A USC Annenberg Study Finds That There Hasn’t Been Much Change In How Movies Cast People Since 2007


A USC Annenberg Study Finds That There Hasn’t Been Much Change In How Movies Cast People Since 2007:

A new study by the Annenberg Inclusion Initiative at USC found that Hollywood’s most popular movies haven’t changed much when it comes to hiring people from underrepresented groups, even though people have been pushing for this for years.

The study, which came out on Thursday, looked at the genders, races, cultures, LGBTQ+ identities, as well as disabilities of 69,858 speaking parts in the top 1,600 movies from 2007 to 2022.

The COVID-19 Outbreak Made A Lot Of Changes To Going To The Movies:

Even though there were more female and girl characters in 2022 movies and more characters from underrepresented race and ethnic groups, the number of women and girl characters stayed the same over time.

Even though the number of leading or co-leading parts reached a 16-year high in 2022, the number of female-identified speaking personalities hardly changed since 2007: 34.6% in 2022 and 29.9% in 2007.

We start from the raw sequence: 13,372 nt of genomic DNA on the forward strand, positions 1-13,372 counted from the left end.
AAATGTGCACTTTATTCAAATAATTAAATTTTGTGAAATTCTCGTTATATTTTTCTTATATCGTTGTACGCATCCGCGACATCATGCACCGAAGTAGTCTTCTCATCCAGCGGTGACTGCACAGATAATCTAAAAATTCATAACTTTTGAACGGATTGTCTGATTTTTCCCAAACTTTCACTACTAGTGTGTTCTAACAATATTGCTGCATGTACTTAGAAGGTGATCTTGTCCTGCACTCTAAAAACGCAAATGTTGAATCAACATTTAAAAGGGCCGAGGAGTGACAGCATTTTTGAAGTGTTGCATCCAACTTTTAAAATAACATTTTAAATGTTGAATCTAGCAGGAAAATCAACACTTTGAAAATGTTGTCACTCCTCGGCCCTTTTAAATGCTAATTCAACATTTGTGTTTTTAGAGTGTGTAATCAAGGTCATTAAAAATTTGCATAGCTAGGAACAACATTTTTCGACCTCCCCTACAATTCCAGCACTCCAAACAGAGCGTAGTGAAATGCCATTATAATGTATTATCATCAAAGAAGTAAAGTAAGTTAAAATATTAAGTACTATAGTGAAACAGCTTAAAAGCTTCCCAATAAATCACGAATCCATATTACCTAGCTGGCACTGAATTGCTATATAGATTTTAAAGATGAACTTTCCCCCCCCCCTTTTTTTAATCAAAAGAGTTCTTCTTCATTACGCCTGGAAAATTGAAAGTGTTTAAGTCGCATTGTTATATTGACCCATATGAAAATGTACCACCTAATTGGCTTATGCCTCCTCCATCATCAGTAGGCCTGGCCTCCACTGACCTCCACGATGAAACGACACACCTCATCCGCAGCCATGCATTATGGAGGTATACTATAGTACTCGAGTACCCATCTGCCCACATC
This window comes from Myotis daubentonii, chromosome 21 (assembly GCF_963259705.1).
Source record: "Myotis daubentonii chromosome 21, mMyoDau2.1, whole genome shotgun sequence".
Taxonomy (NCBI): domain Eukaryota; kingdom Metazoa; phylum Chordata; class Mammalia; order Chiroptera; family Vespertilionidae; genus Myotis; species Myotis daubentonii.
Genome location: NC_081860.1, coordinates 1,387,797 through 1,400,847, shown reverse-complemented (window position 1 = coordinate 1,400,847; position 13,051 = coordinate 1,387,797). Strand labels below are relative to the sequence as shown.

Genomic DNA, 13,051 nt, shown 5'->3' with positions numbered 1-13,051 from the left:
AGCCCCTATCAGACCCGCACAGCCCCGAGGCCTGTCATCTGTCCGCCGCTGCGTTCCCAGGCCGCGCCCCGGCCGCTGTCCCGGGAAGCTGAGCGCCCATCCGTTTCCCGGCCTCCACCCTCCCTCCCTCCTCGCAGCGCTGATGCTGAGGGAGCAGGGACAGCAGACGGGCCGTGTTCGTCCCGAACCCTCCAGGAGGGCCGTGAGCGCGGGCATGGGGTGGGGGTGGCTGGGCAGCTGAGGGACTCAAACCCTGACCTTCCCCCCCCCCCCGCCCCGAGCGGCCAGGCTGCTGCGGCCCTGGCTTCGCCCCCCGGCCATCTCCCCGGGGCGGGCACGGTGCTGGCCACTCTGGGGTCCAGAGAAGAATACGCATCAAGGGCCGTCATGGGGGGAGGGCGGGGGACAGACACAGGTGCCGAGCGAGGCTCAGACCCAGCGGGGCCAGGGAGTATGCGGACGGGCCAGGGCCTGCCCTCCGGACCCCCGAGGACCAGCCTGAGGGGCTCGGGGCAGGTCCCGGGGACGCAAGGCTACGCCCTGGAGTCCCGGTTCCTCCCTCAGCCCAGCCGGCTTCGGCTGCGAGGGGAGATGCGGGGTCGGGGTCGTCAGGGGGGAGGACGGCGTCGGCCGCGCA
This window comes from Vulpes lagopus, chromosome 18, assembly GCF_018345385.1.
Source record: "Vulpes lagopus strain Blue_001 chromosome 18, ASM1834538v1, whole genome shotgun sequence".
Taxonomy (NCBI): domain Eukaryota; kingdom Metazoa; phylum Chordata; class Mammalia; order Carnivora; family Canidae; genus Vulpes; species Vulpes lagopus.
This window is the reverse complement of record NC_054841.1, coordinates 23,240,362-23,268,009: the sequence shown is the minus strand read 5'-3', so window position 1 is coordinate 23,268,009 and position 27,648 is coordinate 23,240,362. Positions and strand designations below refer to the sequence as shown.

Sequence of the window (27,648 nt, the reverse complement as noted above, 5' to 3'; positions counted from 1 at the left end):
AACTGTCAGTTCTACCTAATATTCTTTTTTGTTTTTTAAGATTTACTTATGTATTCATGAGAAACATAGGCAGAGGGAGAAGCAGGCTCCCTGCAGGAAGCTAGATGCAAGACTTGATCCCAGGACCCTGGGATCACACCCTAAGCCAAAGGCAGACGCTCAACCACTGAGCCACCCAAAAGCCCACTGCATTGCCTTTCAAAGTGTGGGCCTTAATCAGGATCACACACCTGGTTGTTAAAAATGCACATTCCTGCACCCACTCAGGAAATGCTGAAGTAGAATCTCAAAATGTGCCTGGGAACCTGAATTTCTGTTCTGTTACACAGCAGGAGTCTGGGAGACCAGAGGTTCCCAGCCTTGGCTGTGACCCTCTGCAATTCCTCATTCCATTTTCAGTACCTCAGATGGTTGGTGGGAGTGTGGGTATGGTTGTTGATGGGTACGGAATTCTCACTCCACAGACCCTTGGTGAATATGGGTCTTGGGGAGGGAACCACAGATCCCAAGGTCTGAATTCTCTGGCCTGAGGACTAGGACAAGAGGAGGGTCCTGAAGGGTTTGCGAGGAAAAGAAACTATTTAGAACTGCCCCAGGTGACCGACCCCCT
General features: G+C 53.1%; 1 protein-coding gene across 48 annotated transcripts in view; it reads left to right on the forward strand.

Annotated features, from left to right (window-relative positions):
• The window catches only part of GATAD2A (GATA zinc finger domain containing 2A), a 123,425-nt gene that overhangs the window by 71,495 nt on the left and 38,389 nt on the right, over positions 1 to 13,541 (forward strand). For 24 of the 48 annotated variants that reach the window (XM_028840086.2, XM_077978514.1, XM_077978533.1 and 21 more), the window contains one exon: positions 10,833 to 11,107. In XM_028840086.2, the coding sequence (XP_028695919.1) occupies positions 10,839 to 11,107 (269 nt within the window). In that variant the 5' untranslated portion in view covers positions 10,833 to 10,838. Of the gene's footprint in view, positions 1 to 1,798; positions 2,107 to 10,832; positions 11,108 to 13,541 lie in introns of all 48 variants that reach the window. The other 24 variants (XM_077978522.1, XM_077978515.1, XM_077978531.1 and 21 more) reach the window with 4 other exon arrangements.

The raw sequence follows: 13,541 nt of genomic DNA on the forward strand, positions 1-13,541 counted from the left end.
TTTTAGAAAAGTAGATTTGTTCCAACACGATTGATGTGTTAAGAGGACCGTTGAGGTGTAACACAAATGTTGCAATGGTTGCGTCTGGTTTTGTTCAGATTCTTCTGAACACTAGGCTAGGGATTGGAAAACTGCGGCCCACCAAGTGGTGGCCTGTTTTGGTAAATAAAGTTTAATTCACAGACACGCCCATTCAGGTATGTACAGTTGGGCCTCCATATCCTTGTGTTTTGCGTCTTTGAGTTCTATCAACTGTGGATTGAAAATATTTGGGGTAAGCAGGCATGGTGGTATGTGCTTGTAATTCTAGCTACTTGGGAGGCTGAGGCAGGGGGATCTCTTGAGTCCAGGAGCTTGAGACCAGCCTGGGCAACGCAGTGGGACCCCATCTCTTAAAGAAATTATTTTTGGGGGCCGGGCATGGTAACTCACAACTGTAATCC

The COVID-19 pandemic might have changed going to the movies in important ways, yet it did not make minority groups feel more welcome. A new study shows where the most popular movies of the last year have improved and where they haven’t.

The Study Revealed That Just 15% Of The Top 100 Movies Of 2022 Had An Equal Number OF Men And Women In The Group:

The study showed that only fifteen percent of the top 100 movies of 2022 had an equal number of men and women in the group, meaning that girls and women had 45–54.9% of the speaking parts.

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The study was written by Dr. Stacy L. Smith, Dr. Katherine Pieper, and Sam Wheeler. Dr. Smith said, “It appears that the film and television industry has little interest or motivation to enhance casting procedures in a manner that makes a real difference for girls and women.”